Week ahead in committees
Half the cabinet seem to be out and about on the committee corridor this week, not to mention even more powerful figures like Bank of England governor Mark Carney.
And there's some pretty serious politics to be fought out...
My pick of the week is the session on the Royal Mail privatisation with Vince Cable and Michael Fallon before the Business Committee, on Wednesday.
Should local councils be using their purchasing power to promote policies like encouraging apprenticeships?
The Communities and Local Government Committee (4.15pm) continues its look at local government procurement with witnesses from the National Council for Voluntary Organisations, the Centre for Local Economic Strategies, the Joseph Rowntree Foundation and academic experts.
There's also a panel of witnesses (5.00pm) on supporting small and micro businesses.
The Transport Committee (4.05pm) kicks off its look at the Strategic Road Network following the recent Spending Review and the government's "Action for Roads" policy paper, with a focus on whether privatising the Highways Agency will deliver better standards or lead to more toll roads.
Witnesses include Professor Phil Goodwin of University College London, Alan Cook, non-executive director of the Highways Agency and Sir John Armitt, chairman of National Express Group.
With the bill to authorise the first stage of HS2 due to be published on Monday, the Transport Committee will be holding a one-off evidence session with the Transport Secretary Patrick McLoughlin and consultants KPMG to answer questions about the project.
The Treasury Committee discusses the Bank of England's November Inflation Report with governor Mark Carney and his supporting cast of Bank of England officials (10am) and the Joint Human Rights Committee has the Justice Secretary and Lord Chancellor Chirs Grayling before it to discuss the issues raised for access to justice by the government's legal aid reforms (2.15pm).
Is the industry regulator doing enough to guarantee price transparency and competition in the energy market?
The Energy and Climate Change Committee (9.30am) - with Tim Yeo back in the chair after being cleared by the Commons Standards Committee - will be questioning Andrew Wright, interim CEO of OFGEM.
The Business Innovation and Science Committee (9:45am) will be looking at why mining companies whose activities are mostly abroad choose to base themselves in the UK.
The witness list includes the Financial Conduct Authority and (at 10.30am) Rio Tinto plc.
There may be a certain frisson at the Health Committee (2.30pm) for its annual accountability session for 2013 with the top brass at the NHS regulator, Monitor, after the committee's decision, earlier this year, not to endorse Dominic Dodd to take over as CEO - the reason Dr David Bennett currently serves as chair and chief executive.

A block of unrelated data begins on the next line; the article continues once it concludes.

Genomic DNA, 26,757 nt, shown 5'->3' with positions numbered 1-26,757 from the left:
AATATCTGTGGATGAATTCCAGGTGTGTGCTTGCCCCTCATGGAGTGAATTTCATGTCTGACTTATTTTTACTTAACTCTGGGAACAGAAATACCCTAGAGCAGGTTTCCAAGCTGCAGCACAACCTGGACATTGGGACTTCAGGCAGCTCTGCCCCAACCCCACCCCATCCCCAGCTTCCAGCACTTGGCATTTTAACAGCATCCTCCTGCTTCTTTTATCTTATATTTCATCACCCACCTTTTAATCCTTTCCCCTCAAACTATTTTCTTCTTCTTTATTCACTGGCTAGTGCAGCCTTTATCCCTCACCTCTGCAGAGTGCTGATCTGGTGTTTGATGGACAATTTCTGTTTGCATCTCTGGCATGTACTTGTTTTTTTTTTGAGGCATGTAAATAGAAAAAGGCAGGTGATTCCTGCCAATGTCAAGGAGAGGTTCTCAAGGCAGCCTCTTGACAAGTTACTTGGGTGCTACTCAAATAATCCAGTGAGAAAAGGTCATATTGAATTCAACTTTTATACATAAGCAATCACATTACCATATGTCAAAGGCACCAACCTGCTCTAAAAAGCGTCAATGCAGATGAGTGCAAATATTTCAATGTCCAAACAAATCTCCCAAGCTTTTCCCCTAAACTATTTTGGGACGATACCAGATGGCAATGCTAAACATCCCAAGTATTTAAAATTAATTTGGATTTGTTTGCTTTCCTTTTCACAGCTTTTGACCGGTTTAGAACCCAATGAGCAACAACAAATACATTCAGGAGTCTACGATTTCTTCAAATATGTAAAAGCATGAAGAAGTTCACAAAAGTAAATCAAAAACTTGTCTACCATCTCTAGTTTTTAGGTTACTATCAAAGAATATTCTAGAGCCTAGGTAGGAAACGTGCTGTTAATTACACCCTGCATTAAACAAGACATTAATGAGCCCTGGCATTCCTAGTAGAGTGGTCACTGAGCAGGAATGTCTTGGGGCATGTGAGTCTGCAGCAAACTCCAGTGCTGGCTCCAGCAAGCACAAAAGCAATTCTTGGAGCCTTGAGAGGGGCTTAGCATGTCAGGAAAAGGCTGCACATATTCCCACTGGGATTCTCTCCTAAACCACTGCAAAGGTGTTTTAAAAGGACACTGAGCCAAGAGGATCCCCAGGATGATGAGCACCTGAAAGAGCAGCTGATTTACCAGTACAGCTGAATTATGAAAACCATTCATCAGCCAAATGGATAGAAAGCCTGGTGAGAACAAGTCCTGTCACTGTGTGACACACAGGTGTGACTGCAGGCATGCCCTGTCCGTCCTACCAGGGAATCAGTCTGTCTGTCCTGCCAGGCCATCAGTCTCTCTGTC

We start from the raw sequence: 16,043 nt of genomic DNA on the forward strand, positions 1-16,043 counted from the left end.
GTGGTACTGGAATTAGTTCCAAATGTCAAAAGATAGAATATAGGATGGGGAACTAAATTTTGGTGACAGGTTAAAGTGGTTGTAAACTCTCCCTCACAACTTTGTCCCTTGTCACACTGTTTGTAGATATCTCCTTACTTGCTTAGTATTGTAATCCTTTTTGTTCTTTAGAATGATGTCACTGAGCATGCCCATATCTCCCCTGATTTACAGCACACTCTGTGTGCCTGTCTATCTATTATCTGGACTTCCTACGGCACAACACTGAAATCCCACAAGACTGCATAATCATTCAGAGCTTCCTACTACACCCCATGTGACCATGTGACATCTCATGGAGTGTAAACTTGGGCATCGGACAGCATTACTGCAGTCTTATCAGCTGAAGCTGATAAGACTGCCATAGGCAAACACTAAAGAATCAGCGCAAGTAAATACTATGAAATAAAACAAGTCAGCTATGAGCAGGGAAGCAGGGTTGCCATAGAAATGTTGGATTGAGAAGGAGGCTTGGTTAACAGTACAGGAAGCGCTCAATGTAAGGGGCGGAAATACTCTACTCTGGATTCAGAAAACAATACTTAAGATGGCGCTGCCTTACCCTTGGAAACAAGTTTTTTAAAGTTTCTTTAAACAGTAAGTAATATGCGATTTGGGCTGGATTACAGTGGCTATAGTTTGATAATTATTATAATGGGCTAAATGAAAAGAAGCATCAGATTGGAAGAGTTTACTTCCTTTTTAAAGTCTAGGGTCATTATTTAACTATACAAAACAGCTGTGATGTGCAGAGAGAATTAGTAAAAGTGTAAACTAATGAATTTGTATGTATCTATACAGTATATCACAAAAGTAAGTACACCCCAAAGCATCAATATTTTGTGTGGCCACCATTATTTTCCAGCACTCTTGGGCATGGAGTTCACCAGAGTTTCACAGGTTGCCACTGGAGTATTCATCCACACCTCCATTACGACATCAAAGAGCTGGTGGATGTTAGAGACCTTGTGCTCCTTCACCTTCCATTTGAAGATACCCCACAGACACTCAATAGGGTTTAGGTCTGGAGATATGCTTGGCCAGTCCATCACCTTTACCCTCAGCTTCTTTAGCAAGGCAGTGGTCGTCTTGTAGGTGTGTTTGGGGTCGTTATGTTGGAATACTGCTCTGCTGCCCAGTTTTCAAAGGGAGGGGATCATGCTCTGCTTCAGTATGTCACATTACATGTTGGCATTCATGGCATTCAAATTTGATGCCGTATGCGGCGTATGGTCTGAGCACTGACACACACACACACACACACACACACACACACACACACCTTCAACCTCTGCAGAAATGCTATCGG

The Home Affairs Committee (2.45pm) has a double headed session, first looking at the new elected police and crime commissioners - and their often fraught relationship with their chief constables progress to date - the witnesses include Ron Ball, Warwickshire PCC, Sir Graham Bright, Cambridgeshire PCC, and Tony Lloyd, Greater Manchester PCC and chairman of the Association of Police and Crime Commissioners.
Then it's the turn of the Police - in the shape of (at 3.30pm) Sir Hugh Orde and Sir Peter Fahy, of the Association of Chief Police Officers, and Colette Paul, the Chief Constable of Bedfordshire Police.
I do hope no disorder breaks out.
Next (4.15pm) newly appointed Lib Dem Home Office Minister, Norman Baker, will be quizzed on drugs policy.
Expect the issue of the new synthetic drugs coming onto the market to figure, and Home Office's plans to ban qat (see my week ahead at Westminster blog post) will probably come up...
Mr Baker sometimes shoots from the hip, so this could be worth watching.
Business Secretary Vince Cable will be defending the sale price of Royal Mail shares in the recent privatisation, alongside his Conservative deputy Michael Fallon (10.30am) following evidence from the banks which advised him, last week.
Did the taxpayer take a loss on the deal?
Is there a continuing but hidden risk of a further outbreak of vCJD?
The Science and Technology Committee holds a one-off evidence session (9.15am) on whether people who carry the proteins which can cause the disease are at risk - medical experts give their views.
The Education Committee (9.30am) continue their look at residential children's homes with police officers, social workers and other officials and the Work and pensions Committee hears from Minister Steve Webb about progress with changes to the child maintenance system (9.30am).
The Treasury Committee (2.15pm) has a one-off evidence session on EU financial regulation, with evidence from Dr Gerard Lyons, chief economic advisor to the Mayor of London, Boris Johnson. And the Public Accounts Committee (2.15pm) follows up on two of its favourite issues - court interpreter services and public sector severance payments
Over at the Lords end of the committee corridor, former leader of the House Lord Strathclyde, Labour's Lord Adonis and former Lib Dem whip Lord Shutt give their thoughts on the constitutional implications of coalition government.
Will Lord Strathclyde, in particular, lift the lid on the strains at the top of the coalition over Lords reform and Commons constituencies? (10.30am)
The Political and Constitutional Reform Committee (10am) looks at the constitutional role of the judiciary, with a battery of academic experts.
The Energy and Climate Change Committee will ponder whether more gas storage capacity would smooth out price variations and keep consumer bills down (10.45am) and the Welsh Affairs Committee will continue its look at the potential for extracting shale gas in Wales - with fracking pioneer Cuadrilla, health and safety officials and the Welsh Government (2pm at the Welsh Assembly buildings in Cardiff).